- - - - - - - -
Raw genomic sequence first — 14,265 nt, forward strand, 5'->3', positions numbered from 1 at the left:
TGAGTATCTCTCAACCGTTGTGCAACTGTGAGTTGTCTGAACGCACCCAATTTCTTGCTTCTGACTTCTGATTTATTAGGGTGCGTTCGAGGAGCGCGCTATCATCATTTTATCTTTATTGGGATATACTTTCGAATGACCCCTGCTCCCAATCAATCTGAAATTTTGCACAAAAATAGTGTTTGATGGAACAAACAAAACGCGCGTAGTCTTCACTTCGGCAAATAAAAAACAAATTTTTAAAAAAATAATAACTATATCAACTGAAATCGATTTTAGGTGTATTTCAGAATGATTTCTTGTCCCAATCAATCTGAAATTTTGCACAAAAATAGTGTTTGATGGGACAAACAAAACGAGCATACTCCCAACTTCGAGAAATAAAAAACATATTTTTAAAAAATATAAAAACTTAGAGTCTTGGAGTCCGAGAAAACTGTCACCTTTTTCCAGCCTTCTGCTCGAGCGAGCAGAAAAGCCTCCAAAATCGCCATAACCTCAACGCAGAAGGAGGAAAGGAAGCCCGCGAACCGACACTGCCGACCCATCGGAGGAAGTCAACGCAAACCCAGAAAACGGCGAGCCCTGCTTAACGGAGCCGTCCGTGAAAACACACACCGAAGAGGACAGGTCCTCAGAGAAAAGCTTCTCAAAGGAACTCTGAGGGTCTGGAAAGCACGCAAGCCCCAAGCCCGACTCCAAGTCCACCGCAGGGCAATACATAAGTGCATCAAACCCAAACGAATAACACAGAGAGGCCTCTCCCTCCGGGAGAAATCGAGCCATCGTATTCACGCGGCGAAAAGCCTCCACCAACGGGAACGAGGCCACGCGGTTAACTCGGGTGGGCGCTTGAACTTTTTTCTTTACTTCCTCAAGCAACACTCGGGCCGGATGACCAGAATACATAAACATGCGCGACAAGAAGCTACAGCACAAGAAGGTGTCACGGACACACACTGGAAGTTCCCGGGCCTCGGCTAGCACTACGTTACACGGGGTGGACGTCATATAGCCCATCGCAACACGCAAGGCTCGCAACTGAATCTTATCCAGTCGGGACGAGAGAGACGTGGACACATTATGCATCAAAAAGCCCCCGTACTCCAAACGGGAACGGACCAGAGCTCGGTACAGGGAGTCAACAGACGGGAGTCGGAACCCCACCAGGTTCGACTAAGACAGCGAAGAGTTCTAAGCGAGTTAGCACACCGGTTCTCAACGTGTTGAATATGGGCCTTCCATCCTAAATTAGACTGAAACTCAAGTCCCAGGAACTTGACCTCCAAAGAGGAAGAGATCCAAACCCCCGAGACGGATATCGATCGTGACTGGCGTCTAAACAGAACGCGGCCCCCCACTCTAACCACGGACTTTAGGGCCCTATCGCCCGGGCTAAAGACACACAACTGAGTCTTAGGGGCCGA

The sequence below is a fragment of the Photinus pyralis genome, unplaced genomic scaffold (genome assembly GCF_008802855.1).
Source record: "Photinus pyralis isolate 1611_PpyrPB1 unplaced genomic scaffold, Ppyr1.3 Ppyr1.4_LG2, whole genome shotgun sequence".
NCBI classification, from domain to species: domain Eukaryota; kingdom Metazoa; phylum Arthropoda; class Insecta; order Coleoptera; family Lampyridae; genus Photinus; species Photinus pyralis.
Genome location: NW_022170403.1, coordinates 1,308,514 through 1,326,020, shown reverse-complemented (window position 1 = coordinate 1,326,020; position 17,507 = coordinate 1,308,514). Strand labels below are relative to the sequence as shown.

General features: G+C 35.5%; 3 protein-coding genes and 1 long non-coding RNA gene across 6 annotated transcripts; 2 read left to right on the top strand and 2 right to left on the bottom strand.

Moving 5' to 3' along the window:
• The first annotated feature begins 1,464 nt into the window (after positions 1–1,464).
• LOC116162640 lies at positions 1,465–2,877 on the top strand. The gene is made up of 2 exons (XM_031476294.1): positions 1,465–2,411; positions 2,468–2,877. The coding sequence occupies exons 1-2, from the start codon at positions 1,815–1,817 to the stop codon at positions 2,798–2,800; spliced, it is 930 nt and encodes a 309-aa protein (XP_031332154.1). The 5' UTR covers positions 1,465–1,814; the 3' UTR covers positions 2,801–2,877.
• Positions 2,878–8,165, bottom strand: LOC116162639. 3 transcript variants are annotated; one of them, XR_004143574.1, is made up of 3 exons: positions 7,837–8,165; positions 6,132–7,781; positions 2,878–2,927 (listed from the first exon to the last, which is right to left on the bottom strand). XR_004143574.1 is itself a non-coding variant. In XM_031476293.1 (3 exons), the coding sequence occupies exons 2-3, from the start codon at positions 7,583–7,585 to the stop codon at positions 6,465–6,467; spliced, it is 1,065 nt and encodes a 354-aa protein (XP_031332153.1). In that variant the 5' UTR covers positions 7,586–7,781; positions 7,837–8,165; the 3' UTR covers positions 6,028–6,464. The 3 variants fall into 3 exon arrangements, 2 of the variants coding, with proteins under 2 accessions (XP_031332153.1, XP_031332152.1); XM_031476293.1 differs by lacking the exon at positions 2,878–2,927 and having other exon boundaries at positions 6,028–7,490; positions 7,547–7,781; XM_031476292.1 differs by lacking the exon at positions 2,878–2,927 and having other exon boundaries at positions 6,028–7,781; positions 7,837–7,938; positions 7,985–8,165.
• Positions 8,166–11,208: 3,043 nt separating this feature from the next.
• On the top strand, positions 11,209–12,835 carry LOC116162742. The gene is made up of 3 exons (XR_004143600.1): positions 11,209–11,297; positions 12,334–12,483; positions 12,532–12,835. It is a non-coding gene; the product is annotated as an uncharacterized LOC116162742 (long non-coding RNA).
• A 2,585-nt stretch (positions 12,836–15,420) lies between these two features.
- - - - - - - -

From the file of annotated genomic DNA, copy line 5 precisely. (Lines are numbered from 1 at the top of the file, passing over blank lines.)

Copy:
NCBI classification, from domain to species: domain Eukaryota; kingdom Metazoa; phylum Arthropoda; class Insecta; order Coleoptera; family Lampyridae; genus Photinus; species Photinus pyralis.